Ridges 33 may be formed on the projects 30 which will form constant signal test terminals 62. The ridges may be formed using photoresist and etching techniques similar to those discussed above and described in greater detail in U.S. Pat. No. 5,483,741 to Akram et al. and U.S. Pat. No. 5,326,428 to Farnworth et al., both of which are incorporated herein by reference.

The insulating layer 22 is formed on the projections 30, as shown in FIG. 4E. In one method of manufacture, in which the substrate 20 comprises silicon, the substrate is exposed to an oxidizing atmosphere to form a layer of silicon dioxide (SiO)2, an electrically insulative compound. In alternate embodiments, SiO2 or Si3N4 may be deposited on the surface of the substrate 20 by chemical vapor deposition. In yet another alternate embodiment, tetraethylorthosilane (TEOS) is injected at high temperature into a chamber surrounding the substrate 20 to grow an insulating layer 22 of SiO2 on the substrate 20. In still another alternate embodiment, the insulating layer 22 is deposited on the substrate 20 by chemical vapor deposition or similar deposition techniques. Such an alternate embodiment may be used where the substrate 20 comprises a ceramic material which does not oxidize as readily as does silicon.

The conductive layers 23 comprising a conductive material are formed atop the insulating layer 22, as shown in FIG. 4F. In one embodiment, an initially continuous conductive layer 23 may be deposited on the insulating layer 22 using chemical vapor deposition. A photoresist and masking process, similar to that discussed above with reference to FIGS. 4A-4D, may then be used to etch away portions of the conductive layer 23 located between the projections 30 to form individual conductive paths to each projection. As discussed previously with reference to FIG. 3, the conductive layers 23 may be etched to cover the entirety of each projection 30, or may be etched to cover the upper surface 31 of each projection and enough of a side surface 32 to form a conductive path to the projection.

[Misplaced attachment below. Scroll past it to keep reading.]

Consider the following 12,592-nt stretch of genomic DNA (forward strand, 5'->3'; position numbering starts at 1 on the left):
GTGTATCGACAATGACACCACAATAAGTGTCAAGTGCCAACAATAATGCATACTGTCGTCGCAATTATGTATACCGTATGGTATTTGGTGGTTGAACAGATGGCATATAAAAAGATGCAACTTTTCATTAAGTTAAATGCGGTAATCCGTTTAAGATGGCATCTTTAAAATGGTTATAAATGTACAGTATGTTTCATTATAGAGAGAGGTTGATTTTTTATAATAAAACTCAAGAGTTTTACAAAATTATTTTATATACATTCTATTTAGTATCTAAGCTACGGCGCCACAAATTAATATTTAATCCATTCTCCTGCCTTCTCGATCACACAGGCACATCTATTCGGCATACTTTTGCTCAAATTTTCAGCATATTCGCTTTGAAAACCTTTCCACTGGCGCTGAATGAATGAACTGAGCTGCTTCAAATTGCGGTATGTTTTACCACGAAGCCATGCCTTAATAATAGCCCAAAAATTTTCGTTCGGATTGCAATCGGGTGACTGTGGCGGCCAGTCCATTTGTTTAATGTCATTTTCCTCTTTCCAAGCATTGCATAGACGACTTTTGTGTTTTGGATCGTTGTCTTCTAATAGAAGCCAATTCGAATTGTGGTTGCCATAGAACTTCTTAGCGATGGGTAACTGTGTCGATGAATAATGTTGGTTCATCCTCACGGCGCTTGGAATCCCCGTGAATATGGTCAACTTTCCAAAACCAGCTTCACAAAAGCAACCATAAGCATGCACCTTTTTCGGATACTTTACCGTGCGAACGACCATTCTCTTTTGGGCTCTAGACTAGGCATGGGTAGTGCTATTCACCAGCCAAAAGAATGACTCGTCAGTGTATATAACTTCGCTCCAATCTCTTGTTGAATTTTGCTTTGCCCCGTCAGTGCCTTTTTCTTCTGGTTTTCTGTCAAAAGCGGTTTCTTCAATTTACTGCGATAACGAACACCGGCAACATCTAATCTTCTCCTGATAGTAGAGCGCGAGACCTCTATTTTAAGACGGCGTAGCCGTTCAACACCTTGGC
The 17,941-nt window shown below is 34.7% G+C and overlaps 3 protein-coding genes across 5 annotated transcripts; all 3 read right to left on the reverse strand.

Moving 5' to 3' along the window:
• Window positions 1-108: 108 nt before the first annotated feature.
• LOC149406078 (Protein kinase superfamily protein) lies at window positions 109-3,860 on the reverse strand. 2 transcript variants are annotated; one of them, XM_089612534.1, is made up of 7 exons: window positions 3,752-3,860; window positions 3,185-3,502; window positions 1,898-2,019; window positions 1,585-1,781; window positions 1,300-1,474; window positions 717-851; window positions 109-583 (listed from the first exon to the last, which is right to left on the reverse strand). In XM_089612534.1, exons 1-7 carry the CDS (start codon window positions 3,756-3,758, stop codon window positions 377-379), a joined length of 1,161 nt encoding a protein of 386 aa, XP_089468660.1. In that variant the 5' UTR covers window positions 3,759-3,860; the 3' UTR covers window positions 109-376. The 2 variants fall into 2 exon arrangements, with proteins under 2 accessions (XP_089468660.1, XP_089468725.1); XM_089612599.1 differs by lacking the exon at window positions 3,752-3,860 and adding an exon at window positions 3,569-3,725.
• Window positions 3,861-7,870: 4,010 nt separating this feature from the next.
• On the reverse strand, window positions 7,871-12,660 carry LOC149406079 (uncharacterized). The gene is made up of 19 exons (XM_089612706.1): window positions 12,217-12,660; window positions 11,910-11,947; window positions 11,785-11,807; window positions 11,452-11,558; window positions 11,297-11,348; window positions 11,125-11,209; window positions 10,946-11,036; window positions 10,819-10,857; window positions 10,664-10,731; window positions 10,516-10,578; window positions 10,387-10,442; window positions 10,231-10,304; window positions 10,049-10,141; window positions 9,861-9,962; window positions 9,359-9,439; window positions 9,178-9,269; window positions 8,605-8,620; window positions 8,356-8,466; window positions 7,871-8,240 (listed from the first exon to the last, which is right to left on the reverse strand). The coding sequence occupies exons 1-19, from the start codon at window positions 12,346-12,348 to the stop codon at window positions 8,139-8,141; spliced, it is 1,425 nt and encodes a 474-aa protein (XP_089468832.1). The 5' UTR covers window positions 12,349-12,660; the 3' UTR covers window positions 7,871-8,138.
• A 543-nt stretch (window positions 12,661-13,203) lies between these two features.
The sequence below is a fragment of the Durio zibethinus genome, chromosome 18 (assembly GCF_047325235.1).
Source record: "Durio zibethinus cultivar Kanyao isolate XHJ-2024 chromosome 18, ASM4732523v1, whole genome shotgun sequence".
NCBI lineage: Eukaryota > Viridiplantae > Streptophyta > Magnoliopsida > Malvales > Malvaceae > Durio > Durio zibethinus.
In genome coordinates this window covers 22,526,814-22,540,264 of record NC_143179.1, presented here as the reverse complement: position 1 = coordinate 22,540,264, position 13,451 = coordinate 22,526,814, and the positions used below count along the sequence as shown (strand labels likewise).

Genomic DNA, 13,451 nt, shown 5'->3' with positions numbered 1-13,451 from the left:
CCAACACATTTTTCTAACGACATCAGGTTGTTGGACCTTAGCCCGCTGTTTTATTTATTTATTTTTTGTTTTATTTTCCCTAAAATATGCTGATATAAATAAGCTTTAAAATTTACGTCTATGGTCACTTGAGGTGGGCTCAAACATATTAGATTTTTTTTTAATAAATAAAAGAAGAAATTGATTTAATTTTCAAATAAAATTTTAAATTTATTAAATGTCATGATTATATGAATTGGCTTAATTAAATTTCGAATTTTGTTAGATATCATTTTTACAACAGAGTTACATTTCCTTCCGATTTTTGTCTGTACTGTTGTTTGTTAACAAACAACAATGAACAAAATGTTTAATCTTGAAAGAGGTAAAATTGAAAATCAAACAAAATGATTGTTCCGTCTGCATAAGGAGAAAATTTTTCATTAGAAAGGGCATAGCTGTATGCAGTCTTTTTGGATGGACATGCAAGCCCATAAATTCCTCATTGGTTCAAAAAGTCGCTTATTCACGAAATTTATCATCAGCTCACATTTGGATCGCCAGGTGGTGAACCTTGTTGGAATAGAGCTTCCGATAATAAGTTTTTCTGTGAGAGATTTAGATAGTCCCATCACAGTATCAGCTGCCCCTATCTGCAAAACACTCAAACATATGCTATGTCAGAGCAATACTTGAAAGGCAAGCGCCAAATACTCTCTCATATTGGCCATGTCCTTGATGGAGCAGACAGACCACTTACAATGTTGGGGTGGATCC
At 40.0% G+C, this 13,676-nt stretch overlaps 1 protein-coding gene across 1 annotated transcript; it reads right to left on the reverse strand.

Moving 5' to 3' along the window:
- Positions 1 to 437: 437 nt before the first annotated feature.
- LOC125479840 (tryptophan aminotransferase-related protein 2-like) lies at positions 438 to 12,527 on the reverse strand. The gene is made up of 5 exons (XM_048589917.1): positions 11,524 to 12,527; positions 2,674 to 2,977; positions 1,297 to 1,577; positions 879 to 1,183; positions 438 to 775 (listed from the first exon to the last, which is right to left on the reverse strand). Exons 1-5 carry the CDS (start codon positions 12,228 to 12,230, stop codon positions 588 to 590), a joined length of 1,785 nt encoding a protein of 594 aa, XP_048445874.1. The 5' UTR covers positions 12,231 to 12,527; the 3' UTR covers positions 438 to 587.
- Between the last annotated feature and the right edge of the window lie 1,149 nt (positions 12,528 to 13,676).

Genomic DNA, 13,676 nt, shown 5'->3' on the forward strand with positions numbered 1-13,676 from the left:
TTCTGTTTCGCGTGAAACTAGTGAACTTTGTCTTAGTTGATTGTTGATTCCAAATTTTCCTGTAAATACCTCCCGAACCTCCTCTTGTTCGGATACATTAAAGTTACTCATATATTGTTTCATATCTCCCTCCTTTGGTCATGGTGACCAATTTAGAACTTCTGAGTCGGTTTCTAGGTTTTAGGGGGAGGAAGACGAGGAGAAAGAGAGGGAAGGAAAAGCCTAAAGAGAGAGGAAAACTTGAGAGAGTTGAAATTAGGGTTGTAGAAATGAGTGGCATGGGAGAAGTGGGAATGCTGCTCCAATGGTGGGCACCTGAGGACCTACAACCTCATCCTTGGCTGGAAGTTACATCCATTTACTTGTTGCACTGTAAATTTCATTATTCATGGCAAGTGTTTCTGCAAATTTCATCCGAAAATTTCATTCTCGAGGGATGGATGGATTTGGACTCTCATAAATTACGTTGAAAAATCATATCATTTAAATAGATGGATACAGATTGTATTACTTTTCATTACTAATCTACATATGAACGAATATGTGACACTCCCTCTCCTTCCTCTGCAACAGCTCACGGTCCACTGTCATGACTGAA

The conductive layer 23 and insulating layer 22 conform to the ridges 33 of the constant signal test terminal 62, forming the serrations 63. The serrations 63 may be further roughened by using an electroplating process and controlling the composition of the electrolyte solution used in the process to form a textured or roughened surface which amplifies the serrated surface created by the etching process. The formation of roughened electroplated surfaces is further discussed in U.S. Pat. No. 5,487,999 to Farnworth, incorporated herein by reference.

The dielectric layers 24 are formed on the conductive layers 23 of the variable signal test terminals 61, as shown in FIG. 4G. In one embodiment, an initially continuous dielectric layer 24 is deposited on the conductive layer 23 by chemical vapor deposition. In another embodiment, the initially continuous dielectric layer 24 may be deposited using an electrophoretic process to form an even layer of dielectric over the projections 30. An electrophoretic process is described in U.S. Pat. No. 5,607,818 to Akram et al., which is incorporated herein by reference. The electrophoretic process includes charging the conductive layer 23, either positively or negatively, and imparting the opposite charge to the dielectric material. The dielectric material is accordingly attracted to the conductive layer 23 and gradually builds up the dielectric layer 24 thereon. An advantage of the electrophoretic process is that it results in an even coating of dielectric material over the conductive layer 23 notwithstanding the non-uniform topography created by the projections 30. Another advantage is that the electrophoretic process is self-limiting because as the conductive layer 23 becomes coated with dielectric material, it tends to have less affinity for additional dielectric material. Accordingly, the amount of dielectric material electrophoretically deposited on the conductive layer 23 may be controlled by controlling the charge applied to the conductive layer. Furthermore, the dielectric layer tends to be thicker at higher temperatures than at lower temperatures. Accordingly, the temperature at which the electrophoretic process is carried out may be used to further control the dielectric characteristics of the dielectric layer 24.